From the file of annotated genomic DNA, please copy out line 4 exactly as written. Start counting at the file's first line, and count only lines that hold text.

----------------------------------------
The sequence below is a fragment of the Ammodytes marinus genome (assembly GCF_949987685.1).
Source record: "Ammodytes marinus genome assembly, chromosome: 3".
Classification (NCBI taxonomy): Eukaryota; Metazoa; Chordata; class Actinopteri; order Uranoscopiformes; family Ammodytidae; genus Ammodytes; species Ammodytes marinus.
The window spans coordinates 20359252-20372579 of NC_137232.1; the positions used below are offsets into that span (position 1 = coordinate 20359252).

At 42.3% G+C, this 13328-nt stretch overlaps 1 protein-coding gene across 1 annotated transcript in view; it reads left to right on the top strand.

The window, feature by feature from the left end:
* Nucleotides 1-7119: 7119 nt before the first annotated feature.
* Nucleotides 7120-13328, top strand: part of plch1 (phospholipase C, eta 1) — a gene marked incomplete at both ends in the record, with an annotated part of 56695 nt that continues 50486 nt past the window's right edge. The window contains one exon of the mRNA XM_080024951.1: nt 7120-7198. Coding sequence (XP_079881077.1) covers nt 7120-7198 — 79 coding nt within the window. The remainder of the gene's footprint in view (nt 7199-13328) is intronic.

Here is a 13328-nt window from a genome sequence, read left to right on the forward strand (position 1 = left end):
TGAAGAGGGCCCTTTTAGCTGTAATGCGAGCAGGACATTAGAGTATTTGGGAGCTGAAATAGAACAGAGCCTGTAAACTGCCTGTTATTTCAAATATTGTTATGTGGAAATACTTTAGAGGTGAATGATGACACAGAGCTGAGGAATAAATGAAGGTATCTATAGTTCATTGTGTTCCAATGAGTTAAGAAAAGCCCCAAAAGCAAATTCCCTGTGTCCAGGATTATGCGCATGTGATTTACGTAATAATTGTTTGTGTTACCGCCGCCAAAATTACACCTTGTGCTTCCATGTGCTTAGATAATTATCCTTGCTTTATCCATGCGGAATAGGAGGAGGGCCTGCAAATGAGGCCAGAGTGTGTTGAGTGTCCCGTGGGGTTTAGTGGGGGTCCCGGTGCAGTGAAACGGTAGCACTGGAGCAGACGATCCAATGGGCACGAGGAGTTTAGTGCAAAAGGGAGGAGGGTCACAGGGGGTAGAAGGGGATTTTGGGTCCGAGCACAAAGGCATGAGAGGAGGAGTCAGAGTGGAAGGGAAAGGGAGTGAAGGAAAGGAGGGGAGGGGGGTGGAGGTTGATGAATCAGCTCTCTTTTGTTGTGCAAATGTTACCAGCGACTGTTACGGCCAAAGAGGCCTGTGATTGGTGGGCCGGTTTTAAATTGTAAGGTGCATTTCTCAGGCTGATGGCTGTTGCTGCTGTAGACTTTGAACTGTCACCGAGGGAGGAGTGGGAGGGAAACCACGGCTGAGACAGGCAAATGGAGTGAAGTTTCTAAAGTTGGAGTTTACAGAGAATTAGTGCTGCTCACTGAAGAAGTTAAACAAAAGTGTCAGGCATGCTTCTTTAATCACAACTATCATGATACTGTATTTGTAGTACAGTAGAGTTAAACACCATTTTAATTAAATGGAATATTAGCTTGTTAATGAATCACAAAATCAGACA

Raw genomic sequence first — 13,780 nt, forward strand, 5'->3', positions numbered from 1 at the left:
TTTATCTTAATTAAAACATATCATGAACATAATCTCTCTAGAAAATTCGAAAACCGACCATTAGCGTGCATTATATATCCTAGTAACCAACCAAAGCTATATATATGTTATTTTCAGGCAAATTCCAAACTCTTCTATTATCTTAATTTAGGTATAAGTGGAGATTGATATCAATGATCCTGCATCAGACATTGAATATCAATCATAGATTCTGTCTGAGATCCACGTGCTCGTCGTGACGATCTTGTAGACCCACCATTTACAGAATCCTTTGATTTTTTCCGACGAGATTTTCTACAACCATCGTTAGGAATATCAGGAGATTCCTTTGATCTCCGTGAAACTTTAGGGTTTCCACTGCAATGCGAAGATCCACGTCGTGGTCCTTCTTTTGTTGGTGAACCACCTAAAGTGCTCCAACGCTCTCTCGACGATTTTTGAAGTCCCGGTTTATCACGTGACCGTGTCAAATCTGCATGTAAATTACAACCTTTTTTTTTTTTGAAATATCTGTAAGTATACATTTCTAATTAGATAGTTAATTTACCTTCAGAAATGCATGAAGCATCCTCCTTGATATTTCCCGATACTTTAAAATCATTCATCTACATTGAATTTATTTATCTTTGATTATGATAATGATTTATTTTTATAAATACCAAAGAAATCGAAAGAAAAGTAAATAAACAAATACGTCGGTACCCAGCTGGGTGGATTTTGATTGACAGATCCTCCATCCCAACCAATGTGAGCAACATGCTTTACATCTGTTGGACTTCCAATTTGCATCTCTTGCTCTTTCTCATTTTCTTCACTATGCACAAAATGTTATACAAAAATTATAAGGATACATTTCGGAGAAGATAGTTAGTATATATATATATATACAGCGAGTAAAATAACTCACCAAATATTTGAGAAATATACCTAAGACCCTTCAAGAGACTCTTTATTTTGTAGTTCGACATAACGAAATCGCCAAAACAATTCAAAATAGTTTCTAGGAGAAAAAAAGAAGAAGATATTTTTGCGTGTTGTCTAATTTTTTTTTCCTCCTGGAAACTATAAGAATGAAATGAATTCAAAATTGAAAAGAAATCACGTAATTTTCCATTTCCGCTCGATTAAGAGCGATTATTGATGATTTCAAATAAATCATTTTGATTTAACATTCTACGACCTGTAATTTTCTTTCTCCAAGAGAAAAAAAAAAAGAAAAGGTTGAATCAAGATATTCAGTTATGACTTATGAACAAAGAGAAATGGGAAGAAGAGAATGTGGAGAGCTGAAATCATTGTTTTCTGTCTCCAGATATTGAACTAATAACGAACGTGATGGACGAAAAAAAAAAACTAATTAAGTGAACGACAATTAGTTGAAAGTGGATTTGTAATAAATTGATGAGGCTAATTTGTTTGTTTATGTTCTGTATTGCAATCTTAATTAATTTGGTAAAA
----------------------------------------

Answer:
The window spans coordinates 20359252-20372579 of NC_137232.1; the positions used below are offsets into that span (position 1 = coordinate 20359252).